Project to revitalize part of downtown Batavia

Jun 2, 2017

A section of downtown Batavia will receive a $17.6 million facelift as a developer begins construction of a multi-use complex on long-vacant property.

Ellicott Station will include a mix of retail, offices, a brewery, a beverage warehouse and hops processing facility, an entertainment and event area, outside seating and a pedestrian pathway. The project is estimated to produce around 60 full-time jobs. Construction on Ellicott Station is slated to begin in August.

Credit Savarino Companies

The Genesee County Economic Development Center accepted an application for assistance from the Savarino Companies at the agency’s board meeting on Thursday.

“Savarino Companies responded to the RFP and have decided to move forward with a $17 million dollar project that will create around 60 jobs on the site,” said Rachel Tabelski, marketing and communications Director for the GCEDC. “They’ll be rehabbing one of the buildings, one of the existing structures that they were able to save, which we’re thrilled about.”

Planners estimate that for every dollar of public sector investment in the 64,000-square-foot facility, approximately $25 of private sector investment will be generated.

Ellicott Station is one component of a larger plan for the redevelopment of downtown Batavia called the Batavia Pathway to Prosperity, or BP2. The project pools resources from several municipalities, including the City of Batavia, Genesee County and the Batavia City School District, for the restoration a 366-acre area within the city called the Batavia Brownfield Opportunity Area.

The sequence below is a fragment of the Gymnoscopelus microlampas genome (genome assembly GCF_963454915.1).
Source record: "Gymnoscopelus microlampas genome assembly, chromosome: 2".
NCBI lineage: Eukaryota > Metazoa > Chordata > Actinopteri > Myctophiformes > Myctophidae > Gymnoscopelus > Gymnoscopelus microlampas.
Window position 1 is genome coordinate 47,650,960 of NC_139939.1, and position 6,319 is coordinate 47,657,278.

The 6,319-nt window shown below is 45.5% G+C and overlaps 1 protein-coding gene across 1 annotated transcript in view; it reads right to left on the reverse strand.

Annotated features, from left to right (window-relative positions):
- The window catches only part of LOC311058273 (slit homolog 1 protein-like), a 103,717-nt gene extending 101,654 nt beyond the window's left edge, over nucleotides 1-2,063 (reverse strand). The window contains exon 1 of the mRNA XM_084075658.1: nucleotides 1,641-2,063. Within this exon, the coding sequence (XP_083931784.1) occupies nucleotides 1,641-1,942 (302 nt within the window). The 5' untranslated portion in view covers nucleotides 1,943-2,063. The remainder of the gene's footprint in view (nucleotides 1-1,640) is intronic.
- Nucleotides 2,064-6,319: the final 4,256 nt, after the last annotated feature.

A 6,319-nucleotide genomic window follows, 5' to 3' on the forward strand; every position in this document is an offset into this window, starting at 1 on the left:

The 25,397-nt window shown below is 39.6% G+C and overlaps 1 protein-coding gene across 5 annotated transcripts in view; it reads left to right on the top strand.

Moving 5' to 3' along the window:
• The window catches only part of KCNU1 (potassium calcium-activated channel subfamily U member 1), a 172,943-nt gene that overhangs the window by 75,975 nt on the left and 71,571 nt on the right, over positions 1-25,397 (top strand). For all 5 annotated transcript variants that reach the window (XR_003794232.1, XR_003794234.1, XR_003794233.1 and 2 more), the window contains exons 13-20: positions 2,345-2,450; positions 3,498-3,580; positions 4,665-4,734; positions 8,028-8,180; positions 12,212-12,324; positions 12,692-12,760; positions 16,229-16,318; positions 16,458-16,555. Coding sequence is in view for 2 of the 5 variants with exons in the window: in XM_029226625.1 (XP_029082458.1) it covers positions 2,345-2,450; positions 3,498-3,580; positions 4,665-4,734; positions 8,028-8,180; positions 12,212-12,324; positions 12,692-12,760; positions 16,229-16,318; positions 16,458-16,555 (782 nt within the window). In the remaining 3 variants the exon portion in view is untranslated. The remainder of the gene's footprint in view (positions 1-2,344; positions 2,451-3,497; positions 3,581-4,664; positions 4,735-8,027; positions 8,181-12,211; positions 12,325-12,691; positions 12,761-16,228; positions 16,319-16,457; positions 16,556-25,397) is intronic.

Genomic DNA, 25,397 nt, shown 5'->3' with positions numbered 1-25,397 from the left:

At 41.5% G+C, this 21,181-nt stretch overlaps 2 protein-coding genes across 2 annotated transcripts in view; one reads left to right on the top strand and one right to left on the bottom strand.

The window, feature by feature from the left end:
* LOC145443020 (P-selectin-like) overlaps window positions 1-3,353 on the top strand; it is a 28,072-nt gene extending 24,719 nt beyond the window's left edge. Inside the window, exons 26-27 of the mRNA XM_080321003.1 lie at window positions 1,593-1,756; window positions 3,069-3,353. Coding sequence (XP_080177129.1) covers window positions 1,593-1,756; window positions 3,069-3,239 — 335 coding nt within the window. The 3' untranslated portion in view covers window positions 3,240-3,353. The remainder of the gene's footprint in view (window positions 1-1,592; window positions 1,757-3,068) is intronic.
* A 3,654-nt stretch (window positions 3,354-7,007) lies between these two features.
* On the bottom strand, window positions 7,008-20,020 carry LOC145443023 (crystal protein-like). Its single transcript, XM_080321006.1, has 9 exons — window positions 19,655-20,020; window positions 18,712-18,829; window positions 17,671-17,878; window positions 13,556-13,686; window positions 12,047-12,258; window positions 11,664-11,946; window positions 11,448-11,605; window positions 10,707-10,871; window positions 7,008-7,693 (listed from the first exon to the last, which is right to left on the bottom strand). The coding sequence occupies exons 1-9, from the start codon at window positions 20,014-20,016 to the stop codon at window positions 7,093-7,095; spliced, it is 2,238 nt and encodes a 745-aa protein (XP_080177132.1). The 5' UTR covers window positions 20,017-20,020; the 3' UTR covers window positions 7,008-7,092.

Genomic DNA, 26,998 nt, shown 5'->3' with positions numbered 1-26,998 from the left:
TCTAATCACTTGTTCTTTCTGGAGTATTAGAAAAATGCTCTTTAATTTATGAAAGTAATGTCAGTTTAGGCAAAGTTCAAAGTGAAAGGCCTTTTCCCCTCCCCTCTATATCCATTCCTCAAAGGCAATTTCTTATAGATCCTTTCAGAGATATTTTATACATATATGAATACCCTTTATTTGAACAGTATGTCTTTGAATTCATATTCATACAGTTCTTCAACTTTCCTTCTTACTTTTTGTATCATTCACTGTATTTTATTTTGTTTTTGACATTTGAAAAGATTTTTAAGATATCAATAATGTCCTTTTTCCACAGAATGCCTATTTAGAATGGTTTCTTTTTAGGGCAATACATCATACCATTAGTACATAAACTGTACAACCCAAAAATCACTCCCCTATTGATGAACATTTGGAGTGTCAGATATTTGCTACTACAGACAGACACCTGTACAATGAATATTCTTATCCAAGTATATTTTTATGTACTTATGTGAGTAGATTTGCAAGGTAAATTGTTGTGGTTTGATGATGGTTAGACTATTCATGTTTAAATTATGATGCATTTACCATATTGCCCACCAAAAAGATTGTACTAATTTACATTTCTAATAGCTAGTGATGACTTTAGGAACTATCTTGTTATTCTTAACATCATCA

“We came up jointly with a program that would help incentivize developers to come to the city of Batavia called the Batavia Pathway to Prosperity,” Tabelski told WBFO. “So this fund allows a developer to come in, as long as it’s within the strategic area that we’ve identified, and received fifty percent of their tax payments back over time.”

Construction of Ellicott Station and future projects through BP2 are anticipated to help the revitalization of rundown areas of downtown Batavia. Tabelski various city municipalities have joined forces in hopes of improving the local economy.

“Our city has a very high unemployment rate, higher than the rest of the county, and a very high rate of poverty. And because of that, we try to find a way to target, infill, and investment into our city,” Tabelski said.

According to a press release from the GCEDC, Batavia plans restoration projects on several strategic redevelopment downtown sites.